Recruiting teachers 'a wider issue'
Aberdeen is not the only part of Scotland to warn of difficulties recruiting teachers.
Other parts of the north east, Highlands and Islands and rural areas, including Dumfries and Galloway, have found difficulty filling posts.
The problems and issues are not simple and straightforward.
Nationally, there is an agreed number of places available in teacher training. The funding deal between councils and the Scottish government commits councils to maintaining teacher numbers.
In general, the problem is not so much the number of people who are qualified to teach across Scotland as the number of people who may want to work in some parts of the country.
By implication, there are people in some parts of central Scotland who would rather be supply teachers or work on fixed-term contracts than take up permanent posts in some other areas.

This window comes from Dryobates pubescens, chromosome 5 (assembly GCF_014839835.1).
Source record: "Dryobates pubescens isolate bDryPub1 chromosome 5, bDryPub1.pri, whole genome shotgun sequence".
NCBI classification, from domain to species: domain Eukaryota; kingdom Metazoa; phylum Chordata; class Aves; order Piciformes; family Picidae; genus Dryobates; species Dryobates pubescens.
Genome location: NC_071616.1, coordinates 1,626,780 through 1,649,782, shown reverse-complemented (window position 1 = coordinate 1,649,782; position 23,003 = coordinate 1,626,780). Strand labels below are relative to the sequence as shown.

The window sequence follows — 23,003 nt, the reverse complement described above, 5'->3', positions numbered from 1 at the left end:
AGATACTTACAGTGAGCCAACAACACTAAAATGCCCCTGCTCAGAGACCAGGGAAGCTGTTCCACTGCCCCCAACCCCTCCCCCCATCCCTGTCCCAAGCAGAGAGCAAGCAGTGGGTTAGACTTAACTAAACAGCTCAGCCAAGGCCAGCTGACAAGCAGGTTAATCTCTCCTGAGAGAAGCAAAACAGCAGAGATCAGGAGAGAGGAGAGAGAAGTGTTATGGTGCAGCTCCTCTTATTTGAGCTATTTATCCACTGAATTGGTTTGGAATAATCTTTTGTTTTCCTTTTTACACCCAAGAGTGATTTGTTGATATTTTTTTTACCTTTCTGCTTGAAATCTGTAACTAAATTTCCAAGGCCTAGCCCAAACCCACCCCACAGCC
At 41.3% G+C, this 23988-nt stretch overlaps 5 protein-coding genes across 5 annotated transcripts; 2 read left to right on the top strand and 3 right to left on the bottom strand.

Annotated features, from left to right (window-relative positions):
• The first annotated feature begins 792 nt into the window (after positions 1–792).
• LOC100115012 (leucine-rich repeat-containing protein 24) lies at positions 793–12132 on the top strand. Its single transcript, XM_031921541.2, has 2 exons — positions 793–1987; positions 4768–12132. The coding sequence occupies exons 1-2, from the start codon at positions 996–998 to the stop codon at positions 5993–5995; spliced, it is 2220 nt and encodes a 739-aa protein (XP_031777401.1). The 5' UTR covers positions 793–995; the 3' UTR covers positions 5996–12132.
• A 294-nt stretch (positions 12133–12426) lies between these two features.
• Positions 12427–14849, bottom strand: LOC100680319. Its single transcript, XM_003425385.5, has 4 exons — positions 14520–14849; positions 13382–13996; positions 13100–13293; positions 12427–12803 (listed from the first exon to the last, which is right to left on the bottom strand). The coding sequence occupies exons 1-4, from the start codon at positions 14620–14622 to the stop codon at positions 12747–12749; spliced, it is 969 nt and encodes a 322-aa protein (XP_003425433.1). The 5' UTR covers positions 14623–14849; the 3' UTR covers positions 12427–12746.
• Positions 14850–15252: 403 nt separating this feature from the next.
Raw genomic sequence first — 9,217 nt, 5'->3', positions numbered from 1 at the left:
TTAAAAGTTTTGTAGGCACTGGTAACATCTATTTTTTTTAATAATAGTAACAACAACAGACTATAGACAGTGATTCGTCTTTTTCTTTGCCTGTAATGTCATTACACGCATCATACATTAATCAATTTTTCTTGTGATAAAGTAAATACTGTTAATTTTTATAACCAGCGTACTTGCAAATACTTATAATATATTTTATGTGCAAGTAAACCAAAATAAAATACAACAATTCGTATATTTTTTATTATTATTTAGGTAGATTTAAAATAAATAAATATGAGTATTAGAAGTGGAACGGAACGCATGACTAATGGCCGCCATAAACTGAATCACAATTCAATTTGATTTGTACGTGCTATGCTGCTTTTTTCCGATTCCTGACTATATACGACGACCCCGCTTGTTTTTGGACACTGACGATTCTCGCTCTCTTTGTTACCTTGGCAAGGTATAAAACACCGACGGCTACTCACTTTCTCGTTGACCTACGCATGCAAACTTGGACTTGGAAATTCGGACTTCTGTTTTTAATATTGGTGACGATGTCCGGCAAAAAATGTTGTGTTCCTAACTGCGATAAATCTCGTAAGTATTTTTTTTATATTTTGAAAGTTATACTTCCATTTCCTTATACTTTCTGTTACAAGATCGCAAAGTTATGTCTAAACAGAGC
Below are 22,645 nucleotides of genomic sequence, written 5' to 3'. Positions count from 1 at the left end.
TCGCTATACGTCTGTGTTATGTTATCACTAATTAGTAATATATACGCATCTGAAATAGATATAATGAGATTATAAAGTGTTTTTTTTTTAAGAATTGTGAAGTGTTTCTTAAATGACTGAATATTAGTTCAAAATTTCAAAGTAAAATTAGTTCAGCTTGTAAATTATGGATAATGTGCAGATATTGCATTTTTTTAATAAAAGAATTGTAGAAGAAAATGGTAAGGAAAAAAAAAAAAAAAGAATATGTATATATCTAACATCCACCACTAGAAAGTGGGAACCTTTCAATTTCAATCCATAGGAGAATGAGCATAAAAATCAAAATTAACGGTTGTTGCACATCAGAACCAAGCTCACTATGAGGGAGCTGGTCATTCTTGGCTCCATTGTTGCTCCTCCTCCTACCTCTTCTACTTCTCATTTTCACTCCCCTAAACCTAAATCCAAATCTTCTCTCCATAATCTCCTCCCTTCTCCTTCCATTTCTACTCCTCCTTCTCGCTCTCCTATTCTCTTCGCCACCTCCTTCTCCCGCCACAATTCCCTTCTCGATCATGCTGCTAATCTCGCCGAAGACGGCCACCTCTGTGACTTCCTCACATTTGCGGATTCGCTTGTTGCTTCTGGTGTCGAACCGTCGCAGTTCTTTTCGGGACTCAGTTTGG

In Aberdeen and parts of the north east, the higher cost of living is an issue.
In some other areas, the issue may be geographical isolation or encouraging young people who left as teenagers to begin university to return home.
Some councils have schemes to help attract teachers - for instance offering them free or low-cost housing for a few months like Moray - or even encouraging suitably-qualified staff to train as teachers.
Potential long-term solutions include schemes to encourage more people from particular areas to become teachers in the hope that they may go on to teach in their own area.
There is also the issue of just who can teach in Scotland.
To teach in a state school, a person has to be registered with the General Teaching Council of Scotland.
It specifies what qualifications and experience candidates from outside Scotland need to have - about 350 people from outside Scotland register each year.
One particular issue recently involved graduates from south of the border who had "learned on the job" rather than obtained a recognised qualification as a teacher.
The GTCS is piloting a flexible approach in Moray which allows provisional registration while people undergo "top-up" training.
However, in general, the unions would be concerned if any attempt were made to use teacher shortages as a justification for relaxing entry requirements into the profession.